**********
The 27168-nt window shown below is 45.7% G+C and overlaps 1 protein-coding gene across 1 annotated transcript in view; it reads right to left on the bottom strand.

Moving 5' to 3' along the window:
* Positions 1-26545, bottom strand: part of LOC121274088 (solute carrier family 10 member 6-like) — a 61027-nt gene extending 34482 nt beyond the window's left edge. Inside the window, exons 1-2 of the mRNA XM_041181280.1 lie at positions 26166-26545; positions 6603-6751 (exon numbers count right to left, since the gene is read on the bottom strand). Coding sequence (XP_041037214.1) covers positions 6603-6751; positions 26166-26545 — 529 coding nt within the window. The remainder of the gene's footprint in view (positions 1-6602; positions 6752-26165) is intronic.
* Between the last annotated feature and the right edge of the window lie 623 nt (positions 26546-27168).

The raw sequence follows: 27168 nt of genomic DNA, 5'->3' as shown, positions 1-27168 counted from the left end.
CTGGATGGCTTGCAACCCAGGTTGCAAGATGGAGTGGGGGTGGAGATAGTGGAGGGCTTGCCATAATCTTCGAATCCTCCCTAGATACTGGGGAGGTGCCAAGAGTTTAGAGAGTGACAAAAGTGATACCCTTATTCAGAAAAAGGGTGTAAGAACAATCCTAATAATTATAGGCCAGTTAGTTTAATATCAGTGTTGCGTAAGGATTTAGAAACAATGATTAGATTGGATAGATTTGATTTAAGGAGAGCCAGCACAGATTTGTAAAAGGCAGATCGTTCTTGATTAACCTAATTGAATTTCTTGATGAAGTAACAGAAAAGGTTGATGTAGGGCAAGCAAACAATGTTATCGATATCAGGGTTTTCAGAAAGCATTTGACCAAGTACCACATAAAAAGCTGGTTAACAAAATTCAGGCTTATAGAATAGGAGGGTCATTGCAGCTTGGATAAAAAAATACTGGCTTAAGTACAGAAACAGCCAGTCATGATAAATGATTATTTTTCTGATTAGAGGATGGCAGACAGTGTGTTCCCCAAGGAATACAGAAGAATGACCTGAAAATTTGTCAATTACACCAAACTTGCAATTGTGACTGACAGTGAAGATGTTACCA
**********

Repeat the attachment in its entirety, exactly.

The 27168-nt window shown below is 45.7% G+C and overlaps 1 protein-coding gene across 1 annotated transcript in view; it reads right to left on the bottom strand.

Moving 5' to 3' along the window:
* Positions 1-26545, bottom strand: part of LOC121274088 (solute carrier family 10 member 6-like) — a 61027-nt gene extending 34482 nt beyond the window's left edge. Inside the window, exons 1-2 of the mRNA XM_041181280.1 lie at positions 26166-26545; positions 6603-6751 (exon numbers count right to left, since the gene is read on the bottom strand). Coding sequence (XP_041037214.1) covers positions 6603-6751; positions 26166-26545 — 529 coding nt within the window. The remainder of the gene's footprint in view (positions 1-6602; positions 6752-26165) is intronic.
* Between the last annotated feature and the right edge of the window lie 623 nt (positions 26546-27168).

The raw sequence follows: 27168 nt of genomic DNA, 5'->3' as shown, positions 1-27168 counted from the left end.
CTGGATGGCTTGCAACCCAGGTTGCAAGATGGAGTGGGGGTGGAGATAGTGGAGGGCTTGCCATAATCTTCGAATCCTCCCTAGATACTGGGGAGGTGCCAAGAGTTTAGAGAGTGACAAAAGTGATACCCTTATTCAGAAAAAGGGTGTAAGAACAATCCTAATAATTATAGGCCAGTTAGTTTAATATCAGTGTTGCGTAAGGATTTAGAAACAATGATTAGATTGGATAGATTTGATTTAAGGAGAGCCAGCACAGATTTGTAAAAGGCAGATCGTTCTTGATTAACCTAATTGAATTTCTTGATGAAGTAACAGAAAAGGTTGATGTAGGGCAAGCAAACAATGTTATCGATATCAGGGTTTTCAGAAAGCATTTGACCAAGTACCACATAAAAAGCTGGTTAACAAAATTCAGGCTTATAGAATAGGAGGGTCATTGCAGCTTGGATAAAAAAATACTGGCTTAAGTACAGAAACAGCCAGTCATGATAAATGATTATTTTTCTGATTAGAGGATGGCAGACAGTGTGTTCCCCAAGGAATACAGAAGAATGACCTGAAAATTTGTCAATTACACCAAACTTGCAATTGTGACTGACAGTGAAGATGTTACCA